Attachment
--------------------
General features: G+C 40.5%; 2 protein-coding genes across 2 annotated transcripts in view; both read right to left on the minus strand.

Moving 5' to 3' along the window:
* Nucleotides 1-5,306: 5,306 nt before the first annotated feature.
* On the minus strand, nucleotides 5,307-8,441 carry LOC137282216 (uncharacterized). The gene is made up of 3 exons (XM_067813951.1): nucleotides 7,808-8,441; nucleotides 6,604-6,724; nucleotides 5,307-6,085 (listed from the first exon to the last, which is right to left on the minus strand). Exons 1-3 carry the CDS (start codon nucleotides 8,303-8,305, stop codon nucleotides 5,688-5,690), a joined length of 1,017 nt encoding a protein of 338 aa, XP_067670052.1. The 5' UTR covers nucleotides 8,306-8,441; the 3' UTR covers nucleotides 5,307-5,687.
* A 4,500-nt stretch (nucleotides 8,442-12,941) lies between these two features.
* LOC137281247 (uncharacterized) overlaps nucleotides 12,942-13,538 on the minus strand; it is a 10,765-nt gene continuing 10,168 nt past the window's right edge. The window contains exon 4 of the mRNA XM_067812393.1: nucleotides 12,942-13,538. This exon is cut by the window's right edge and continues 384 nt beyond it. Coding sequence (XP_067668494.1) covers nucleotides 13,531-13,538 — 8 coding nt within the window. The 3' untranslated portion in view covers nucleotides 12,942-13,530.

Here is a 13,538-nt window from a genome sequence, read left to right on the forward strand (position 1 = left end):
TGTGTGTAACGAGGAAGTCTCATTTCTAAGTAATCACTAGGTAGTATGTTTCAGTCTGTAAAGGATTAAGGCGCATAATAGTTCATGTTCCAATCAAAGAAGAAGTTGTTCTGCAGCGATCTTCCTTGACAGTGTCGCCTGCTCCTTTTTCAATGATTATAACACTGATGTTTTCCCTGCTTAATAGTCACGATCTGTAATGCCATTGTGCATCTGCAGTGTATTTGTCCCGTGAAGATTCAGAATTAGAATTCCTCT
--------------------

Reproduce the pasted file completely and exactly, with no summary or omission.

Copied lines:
General features: G+C 40.5%; 2 protein-coding genes across 2 annotated transcripts in view; both read right to left on the minus strand.

Moving 5' to 3' along the window:
* Nucleotides 1-5,306: 5,306 nt before the first annotated feature.
* On the minus strand, nucleotides 5,307-8,441 carry LOC137282216 (uncharacterized). The gene is made up of 3 exons (XM_067813951.1): nucleotides 7,808-8,441; nucleotides 6,604-6,724; nucleotides 5,307-6,085 (listed from the first exon to the last, which is right to left on the minus strand). Exons 1-3 carry the CDS (start codon nucleotides 8,303-8,305, stop codon nucleotides 5,688-5,690), a joined length of 1,017 nt encoding a protein of 338 aa, XP_067670052.1. The 5' UTR covers nucleotides 8,306-8,441; the 3' UTR covers nucleotides 5,307-5,687.
* A 4,500-nt stretch (nucleotides 8,442-12,941) lies between these two features.
* LOC137281247 (uncharacterized) overlaps nucleotides 12,942-13,538 on the minus strand; it is a 10,765-nt gene continuing 10,168 nt past the window's right edge. The window contains exon 4 of the mRNA XM_067812393.1: nucleotides 12,942-13,538. This exon is cut by the window's right edge and continues 384 nt beyond it. Coding sequence (XP_067668494.1) covers nucleotides 13,531-13,538 — 8 coding nt within the window. The 3' untranslated portion in view covers nucleotides 12,942-13,530.

Here is a 13,538-nt window from a genome sequence, read left to right on the forward strand (position 1 = left end):
TGTGTGTAACGAGGAAGTCTCATTTCTAAGTAATCACTAGGTAGTATGTTTCAGTCTGTAAAGGATTAAGGCGCATAATAGTTCATGTTCCAATCAAAGAAGAAGTTGTTCTGCAGCGATCTTCCTTGACAGTGTCGCCTGCTCCTTTTTCAATGATTATAACACTGATGTTTTCCCTGCTTAATAGTCACGATCTGTAATGCCATTGTGCATCTGCAGTGTATTTGTCCCGTGAAGATTCAGAATTAGAATTCCTCT